Florida retailers are calling on lawmakers to bring back the back-to-school sales tax holiday in 2011, and they have new data to make their case. A new study by The Washington Economics Group (WEG) that examined the impact of the 2010 back-to-school sales tax holiday confirms that increased spending during the three-day period translated to augmented tax revenues for Florida. According to the report, the sales tax holiday generated $115 million more in taxable sales [when compared to the same weekend from the previous year without a sales tax holiday] and gross sales projections for the month of August were surpassed by $289 million. The bottom line: a $7 million net increase in tax revenues to the state over and above what would have been collected without any tax break incentive.
After a two-year hiatus, the popular back-to-school sales tax holiday was welcomed back last year by state retailers eager to boost sales and customers ready to save. Legislators approved the three-day weekend to give parents a much-needed break at the cash register on essentials such as paper, pencils and inexpensive clothing – but retailers know from years of experience that when shoppers open their wallets to save big during the temporary tax relief, they spend more overall.
“With results this significant over a single weekend, imagine how much of an impact could be made on the state’s retail sector – and the state’s coffers – if this sales tax holiday became an annual occurrence,” said Rick McAllister, president and chief executive officer of the Florida Retail Federation, a nonprofit trade association with more than 8,000 members.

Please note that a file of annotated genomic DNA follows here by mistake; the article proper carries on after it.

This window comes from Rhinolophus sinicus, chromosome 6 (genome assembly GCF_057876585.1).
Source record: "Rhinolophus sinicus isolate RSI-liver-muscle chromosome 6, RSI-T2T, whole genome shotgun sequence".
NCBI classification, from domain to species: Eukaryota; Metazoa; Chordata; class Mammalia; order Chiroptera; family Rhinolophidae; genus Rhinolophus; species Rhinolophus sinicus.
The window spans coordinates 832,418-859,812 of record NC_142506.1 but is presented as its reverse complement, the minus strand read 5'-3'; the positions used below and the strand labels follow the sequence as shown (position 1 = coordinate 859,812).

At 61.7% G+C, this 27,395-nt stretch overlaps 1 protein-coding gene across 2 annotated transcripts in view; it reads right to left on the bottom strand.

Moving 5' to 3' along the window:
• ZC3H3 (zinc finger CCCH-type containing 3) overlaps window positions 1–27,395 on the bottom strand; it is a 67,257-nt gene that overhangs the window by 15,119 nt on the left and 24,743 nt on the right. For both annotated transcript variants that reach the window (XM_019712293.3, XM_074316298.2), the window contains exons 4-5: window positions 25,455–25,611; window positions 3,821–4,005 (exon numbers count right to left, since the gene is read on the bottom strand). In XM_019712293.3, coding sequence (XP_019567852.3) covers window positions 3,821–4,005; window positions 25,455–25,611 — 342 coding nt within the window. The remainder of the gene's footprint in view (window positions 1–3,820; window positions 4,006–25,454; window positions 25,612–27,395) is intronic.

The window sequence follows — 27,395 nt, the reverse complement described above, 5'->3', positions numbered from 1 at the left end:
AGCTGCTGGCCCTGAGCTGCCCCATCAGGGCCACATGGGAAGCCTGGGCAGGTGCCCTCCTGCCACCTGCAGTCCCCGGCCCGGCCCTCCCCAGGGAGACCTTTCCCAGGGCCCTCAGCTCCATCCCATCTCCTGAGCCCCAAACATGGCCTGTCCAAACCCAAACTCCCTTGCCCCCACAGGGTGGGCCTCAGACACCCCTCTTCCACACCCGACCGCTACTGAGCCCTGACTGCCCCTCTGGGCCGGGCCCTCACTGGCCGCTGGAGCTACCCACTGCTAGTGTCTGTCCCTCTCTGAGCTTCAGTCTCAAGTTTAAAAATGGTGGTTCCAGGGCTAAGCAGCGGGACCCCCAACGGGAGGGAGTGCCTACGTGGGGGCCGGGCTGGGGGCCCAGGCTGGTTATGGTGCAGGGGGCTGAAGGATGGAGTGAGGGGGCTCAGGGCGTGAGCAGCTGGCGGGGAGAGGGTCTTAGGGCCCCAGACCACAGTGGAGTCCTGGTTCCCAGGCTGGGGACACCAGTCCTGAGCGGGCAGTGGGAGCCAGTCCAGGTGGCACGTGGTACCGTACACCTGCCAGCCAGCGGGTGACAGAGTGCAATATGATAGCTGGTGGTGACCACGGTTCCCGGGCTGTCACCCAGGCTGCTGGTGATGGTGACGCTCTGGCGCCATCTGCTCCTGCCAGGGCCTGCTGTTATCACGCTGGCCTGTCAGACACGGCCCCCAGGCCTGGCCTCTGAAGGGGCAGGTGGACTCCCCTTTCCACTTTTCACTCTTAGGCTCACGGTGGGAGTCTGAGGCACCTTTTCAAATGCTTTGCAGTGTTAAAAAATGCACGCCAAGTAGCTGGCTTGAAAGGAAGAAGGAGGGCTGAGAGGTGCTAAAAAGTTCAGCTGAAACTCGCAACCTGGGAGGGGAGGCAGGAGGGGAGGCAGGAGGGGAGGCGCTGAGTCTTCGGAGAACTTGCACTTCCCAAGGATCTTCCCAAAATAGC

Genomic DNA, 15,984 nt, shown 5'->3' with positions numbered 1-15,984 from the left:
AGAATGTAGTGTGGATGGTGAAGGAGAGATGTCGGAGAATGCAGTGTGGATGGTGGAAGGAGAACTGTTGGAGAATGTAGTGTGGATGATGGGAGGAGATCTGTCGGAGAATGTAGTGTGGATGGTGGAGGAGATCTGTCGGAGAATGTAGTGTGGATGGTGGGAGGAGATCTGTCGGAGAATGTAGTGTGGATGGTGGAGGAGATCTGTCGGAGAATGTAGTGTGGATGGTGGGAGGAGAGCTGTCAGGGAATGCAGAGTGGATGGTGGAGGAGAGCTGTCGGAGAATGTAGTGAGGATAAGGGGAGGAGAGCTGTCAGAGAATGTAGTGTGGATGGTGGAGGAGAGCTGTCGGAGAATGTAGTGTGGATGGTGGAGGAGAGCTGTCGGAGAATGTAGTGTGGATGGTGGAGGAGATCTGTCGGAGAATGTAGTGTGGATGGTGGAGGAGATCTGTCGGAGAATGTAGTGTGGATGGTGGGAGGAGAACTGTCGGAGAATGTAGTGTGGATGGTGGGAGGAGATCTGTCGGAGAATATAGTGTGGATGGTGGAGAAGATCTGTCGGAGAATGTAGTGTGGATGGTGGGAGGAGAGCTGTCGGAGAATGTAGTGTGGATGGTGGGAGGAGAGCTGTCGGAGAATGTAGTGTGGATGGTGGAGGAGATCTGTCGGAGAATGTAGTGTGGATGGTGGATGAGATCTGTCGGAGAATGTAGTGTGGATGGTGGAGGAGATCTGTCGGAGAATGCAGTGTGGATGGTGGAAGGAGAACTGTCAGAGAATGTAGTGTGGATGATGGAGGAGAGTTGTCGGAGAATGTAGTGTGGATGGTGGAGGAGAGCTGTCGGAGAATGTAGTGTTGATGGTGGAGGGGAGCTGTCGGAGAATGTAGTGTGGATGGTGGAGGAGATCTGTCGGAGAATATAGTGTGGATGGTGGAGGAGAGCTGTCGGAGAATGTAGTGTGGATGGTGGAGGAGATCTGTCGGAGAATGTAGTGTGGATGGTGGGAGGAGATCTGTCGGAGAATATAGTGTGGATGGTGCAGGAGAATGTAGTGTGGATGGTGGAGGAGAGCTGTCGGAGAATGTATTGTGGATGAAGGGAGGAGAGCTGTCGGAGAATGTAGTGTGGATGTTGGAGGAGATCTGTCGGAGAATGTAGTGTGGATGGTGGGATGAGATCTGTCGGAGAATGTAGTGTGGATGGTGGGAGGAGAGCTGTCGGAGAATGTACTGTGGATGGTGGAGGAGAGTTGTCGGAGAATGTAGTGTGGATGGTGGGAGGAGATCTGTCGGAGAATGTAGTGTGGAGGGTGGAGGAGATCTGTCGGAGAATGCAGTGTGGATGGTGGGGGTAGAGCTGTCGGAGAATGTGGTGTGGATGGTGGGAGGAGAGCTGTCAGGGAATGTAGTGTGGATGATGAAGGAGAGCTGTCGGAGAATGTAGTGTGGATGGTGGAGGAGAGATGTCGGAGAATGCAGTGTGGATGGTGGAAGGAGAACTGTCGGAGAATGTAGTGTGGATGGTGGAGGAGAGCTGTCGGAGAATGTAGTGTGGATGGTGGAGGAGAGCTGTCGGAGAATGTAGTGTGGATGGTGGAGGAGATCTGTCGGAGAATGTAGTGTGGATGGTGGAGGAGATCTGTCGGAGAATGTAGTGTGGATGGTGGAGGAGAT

“There is a phenomenon about a sales tax holiday that pulls people into the stores and encourages them to purchase not only tax-free items, but also other taxable items that generate revenue for the state’s economy,” said McAllister. “Shoppers tell us that buying items tax-free is like having a bonus in their wallets.”
Consumers’ additional spending on taxable items and increased shopping activity boost the state’s critical retail sector and drive higher tax revenues during the sales tax holiday.
WEG also surveyed five major Florida retailers during last year’s sales tax holiday weekend from August 13 to 15 and found that store traffic, transaction counts, and payroll hours all increased as well.
“In a time of severe budget cuts and difficult economic times for Florida families, a sales tax holiday makes sense all around,” said Senator Ellyn Bogdanoff, a sponsor of the bill. “The WEG study proves what we already knew: not only do tax holidays save families money, they also ultimately increase revenues for the state – money that can be used to fund important projects in a tight fiscal year.”
“The increased traffic provides an additional boost to the state economy by adding retail jobs to handle the higher sales levels and higher tax revenues,” said Bogdanoff. “Everyone wins.”
Representative Elizabeth Porter is the House sponsor of the bill.
Retailers are proposing that a three-day weekend in August of this year be reserved for a sales tax holiday in Florida on specific items.